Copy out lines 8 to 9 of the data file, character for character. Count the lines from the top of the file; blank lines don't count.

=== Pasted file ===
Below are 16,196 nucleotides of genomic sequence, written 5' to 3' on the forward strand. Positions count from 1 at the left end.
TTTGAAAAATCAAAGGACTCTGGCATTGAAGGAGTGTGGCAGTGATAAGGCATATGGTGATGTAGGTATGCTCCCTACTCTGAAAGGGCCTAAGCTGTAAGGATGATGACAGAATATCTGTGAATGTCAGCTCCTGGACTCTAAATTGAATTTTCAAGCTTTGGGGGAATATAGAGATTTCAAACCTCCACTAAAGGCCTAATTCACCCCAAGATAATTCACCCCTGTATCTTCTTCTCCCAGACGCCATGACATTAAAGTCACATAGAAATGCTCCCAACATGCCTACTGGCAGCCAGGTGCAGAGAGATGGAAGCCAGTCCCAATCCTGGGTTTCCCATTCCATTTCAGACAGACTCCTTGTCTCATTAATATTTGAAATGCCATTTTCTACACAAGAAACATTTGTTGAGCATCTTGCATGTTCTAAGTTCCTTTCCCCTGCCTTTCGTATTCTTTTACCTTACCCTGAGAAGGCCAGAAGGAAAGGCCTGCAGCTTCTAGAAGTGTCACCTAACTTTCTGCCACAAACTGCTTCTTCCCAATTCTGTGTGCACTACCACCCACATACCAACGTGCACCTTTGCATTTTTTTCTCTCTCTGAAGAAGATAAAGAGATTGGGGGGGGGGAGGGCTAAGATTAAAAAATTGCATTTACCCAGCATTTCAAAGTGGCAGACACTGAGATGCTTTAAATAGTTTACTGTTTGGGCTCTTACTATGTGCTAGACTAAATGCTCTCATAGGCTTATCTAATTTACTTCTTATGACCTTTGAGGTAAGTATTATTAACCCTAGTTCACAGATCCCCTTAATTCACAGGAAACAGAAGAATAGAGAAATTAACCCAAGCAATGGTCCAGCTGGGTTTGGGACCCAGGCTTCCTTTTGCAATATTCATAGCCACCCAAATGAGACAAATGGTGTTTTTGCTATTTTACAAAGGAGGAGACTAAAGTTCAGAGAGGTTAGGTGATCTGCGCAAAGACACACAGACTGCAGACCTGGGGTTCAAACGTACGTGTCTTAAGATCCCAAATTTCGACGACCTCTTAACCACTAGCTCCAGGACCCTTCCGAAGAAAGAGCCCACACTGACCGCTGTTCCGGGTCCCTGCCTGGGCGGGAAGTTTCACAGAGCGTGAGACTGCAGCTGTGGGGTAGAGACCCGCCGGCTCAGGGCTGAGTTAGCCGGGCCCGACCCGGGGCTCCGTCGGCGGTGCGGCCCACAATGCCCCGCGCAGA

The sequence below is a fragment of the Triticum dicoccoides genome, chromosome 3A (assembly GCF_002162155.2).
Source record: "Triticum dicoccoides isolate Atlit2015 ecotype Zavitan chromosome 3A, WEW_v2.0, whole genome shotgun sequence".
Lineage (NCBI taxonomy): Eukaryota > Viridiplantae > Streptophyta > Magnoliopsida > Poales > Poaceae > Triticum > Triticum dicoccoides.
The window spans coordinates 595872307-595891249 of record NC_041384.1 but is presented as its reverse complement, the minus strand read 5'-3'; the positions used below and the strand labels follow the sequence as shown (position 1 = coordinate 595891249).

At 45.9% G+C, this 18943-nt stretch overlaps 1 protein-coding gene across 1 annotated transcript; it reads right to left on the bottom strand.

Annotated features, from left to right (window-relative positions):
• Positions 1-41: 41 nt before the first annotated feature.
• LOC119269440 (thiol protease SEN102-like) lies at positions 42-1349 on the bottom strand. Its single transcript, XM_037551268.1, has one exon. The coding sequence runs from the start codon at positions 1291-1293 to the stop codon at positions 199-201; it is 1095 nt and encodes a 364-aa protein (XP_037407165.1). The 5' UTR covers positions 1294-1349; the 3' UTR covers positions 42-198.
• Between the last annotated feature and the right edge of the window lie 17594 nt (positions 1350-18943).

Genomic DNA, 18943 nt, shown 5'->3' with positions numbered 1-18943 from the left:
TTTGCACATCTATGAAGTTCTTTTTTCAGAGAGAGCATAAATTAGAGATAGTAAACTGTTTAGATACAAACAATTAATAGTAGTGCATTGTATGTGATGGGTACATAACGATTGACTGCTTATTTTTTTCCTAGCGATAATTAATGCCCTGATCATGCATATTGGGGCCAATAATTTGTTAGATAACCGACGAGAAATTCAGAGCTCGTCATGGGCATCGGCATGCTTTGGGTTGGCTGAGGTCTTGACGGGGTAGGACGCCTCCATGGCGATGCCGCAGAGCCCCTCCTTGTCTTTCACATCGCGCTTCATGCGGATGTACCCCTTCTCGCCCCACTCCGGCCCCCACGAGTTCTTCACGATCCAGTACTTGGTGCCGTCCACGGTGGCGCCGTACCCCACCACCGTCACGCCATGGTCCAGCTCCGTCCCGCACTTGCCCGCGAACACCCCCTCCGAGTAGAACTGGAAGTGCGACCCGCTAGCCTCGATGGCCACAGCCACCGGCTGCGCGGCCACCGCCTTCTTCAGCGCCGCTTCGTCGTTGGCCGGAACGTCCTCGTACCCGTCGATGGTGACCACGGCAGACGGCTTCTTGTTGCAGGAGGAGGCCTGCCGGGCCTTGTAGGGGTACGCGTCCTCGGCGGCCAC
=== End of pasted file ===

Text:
Annotated features, from left to right (window-relative positions):
• Positions 1-41: 41 nt before the first annotated feature.